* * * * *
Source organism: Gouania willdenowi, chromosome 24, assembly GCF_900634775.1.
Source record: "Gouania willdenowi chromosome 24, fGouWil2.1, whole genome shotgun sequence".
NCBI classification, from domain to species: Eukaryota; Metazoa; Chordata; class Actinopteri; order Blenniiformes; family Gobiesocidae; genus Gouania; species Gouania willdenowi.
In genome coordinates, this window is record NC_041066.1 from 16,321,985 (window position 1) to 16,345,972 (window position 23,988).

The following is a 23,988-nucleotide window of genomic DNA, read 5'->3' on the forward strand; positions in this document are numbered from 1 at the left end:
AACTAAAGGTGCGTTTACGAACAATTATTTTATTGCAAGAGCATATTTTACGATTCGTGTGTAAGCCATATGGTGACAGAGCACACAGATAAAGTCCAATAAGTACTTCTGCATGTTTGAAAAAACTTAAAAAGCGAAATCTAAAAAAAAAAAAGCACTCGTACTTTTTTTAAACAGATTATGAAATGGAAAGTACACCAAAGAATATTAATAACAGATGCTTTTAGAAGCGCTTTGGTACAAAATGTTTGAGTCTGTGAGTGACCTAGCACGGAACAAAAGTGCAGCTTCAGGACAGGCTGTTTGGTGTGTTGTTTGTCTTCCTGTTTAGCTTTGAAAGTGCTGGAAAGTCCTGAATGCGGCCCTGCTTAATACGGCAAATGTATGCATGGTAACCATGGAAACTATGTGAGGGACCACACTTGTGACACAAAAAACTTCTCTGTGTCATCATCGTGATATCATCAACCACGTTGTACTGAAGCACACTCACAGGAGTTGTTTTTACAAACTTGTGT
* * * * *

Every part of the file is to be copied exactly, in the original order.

Source organism: Gouania willdenowi, chromosome 24, assembly GCF_900634775.1.
Source record: "Gouania willdenowi chromosome 24, fGouWil2.1, whole genome shotgun sequence".
NCBI classification, from domain to species: Eukaryota; Metazoa; Chordata; class Actinopteri; order Blenniiformes; family Gobiesocidae; genus Gouania; species Gouania willdenowi.
In genome coordinates, this window is record NC_041066.1 from 16,321,985 (window position 1) to 16,345,972 (window position 23,988).

The following is a 23,988-nucleotide window of genomic DNA, read 5'->3' on the forward strand; positions in this document are numbered from 1 at the left end:
AACTAAAGGTGCGTTTACGAACAATTATTTTATTGCAAGAGCATATTTTACGATTCGTGTGTAAGCCATATGGTGACAGAGCACACAGATAAAGTCCAATAAGTACTTCTGCATGTTTGAAAAAACTTAAAAAGCGAAATCTAAAAAAAAAAAAGCACTCGTACTTTTTTTAAACAGATTATGAAATGGAAAGTACACCAAAGAATATTAATAACAGATGCTTTTAGAAGCGCTTTGGTACAAAATGTTTGAGTCTGTGAGTGACCTAGCACGGAACAAAAGTGCAGCTTCAGGACAGGCTGTTTGGTGTGTTGTTTGTCTTCCTGTTTAGCTTTGAAAGTGCTGGAAAGTCCTGAATGCGGCCCTGCTTAATACGGCAAATGTATGCATGGTAACCATGGAAACTATGTGAGGGACCACACTTGTGACACAAAAAACTTCTCTGTGTCATCATCGTGATATCATCAACCACGTTGTACTGAAGCACACTCACAGGAGTTGTTTTTACAAACTTGTGT